This Day in History: 1977-02-19

Researchers using DSV Alvin discover species living around hydrothermal vents. During an expedition to investigate floor of the Pacific Ocean off the Galapagos Islands in the search for hydrothermal vents researchers found not only the vents that they were searching for but also an unexpected community of animals. Previously unknown species of worms, clams and crabs were seen thriving around the geothermal hot water vents. The food-chain of this unique ecosystem depends on chemosynthesis (deriving energy through chemical reaction) with bacteria oxidizing hydrogen sulphide contained in the output of the vents, forming a food-chain independent of sunlight.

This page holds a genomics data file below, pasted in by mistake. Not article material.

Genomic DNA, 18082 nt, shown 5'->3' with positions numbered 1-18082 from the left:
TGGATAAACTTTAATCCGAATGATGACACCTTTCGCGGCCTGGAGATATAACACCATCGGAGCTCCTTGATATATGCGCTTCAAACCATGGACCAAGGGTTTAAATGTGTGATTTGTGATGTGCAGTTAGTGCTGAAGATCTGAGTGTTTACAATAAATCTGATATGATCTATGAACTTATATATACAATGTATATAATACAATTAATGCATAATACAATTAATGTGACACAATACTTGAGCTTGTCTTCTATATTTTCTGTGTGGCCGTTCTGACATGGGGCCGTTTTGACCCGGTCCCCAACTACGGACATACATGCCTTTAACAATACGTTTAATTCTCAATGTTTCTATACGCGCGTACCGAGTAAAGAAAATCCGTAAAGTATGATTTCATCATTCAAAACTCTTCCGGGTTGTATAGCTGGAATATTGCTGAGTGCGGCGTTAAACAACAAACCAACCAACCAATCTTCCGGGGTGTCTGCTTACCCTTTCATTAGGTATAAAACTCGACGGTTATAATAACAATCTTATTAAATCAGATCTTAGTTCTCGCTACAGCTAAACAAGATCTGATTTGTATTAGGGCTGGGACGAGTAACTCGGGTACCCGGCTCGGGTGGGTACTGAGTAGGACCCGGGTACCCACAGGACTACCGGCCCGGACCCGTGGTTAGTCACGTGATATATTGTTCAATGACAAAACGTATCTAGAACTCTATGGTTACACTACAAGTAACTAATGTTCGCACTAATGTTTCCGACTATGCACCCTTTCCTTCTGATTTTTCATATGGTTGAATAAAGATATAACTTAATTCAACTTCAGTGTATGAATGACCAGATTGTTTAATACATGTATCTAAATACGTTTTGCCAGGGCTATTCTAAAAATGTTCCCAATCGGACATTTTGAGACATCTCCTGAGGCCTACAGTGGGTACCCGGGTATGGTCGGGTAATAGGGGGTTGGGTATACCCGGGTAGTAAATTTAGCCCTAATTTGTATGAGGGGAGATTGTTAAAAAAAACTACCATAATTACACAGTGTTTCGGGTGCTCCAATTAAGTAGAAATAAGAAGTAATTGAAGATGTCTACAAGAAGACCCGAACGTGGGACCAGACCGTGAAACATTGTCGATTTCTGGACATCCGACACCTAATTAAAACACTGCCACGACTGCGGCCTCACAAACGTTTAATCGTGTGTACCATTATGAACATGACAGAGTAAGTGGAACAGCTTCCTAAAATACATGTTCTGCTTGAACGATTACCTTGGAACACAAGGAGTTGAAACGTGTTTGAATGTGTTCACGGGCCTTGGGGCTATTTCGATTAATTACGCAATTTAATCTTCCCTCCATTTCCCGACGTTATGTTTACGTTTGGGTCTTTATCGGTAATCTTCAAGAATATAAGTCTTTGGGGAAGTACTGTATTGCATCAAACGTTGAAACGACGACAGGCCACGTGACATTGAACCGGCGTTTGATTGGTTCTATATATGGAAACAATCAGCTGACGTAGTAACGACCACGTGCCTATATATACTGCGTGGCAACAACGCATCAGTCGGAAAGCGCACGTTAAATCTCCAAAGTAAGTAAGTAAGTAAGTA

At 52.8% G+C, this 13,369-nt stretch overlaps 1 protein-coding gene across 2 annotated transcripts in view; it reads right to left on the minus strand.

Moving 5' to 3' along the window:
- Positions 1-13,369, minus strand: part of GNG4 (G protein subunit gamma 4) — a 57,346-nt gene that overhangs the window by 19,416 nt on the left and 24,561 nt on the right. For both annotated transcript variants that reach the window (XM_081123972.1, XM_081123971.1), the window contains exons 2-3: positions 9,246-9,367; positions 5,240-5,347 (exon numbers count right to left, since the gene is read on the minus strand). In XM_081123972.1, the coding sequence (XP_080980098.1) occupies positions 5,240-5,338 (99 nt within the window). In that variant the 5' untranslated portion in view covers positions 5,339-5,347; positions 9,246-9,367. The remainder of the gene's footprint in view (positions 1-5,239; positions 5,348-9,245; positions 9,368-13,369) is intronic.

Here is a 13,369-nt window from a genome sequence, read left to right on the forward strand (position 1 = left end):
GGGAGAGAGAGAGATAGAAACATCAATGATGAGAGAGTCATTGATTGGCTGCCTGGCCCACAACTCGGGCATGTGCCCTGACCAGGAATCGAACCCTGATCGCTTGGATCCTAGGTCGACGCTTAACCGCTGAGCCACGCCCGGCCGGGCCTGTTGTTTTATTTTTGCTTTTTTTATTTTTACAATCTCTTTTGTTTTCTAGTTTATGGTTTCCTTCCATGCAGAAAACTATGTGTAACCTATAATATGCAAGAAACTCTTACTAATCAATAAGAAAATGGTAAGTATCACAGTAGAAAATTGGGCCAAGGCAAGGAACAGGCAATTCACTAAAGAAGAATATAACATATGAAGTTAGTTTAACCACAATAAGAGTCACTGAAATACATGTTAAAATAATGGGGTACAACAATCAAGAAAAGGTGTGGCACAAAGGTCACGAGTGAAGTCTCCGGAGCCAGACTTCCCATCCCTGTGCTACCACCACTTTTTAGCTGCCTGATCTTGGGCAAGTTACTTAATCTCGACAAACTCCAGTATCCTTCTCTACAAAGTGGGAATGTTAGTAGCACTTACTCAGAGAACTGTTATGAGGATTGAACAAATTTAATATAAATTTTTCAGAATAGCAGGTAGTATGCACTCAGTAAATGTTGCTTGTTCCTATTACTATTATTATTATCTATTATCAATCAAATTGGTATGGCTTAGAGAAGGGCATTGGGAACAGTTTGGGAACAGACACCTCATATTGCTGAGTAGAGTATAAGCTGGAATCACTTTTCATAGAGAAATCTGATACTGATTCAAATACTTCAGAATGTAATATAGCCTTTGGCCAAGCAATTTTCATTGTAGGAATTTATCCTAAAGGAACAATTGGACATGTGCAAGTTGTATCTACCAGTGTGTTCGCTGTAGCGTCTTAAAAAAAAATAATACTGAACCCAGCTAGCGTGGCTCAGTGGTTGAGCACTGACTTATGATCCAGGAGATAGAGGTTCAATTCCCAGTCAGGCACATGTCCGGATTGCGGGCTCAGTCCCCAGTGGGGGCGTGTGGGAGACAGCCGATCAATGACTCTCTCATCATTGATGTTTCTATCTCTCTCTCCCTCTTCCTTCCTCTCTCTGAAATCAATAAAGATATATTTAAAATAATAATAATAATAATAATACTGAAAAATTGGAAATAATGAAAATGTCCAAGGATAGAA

Since then around 300 new species of animals, including gastropods, 30cm long clams and mussels, shrimp, arthropods, and red-tipped tube worms that can grow up to 2.4m long have been documented.

Among other taxa Alvin is honoured in the names of a family of deep-sea polychaete worms endemic to hydrothermal vents and two of its genera, along with a number of species under alvini.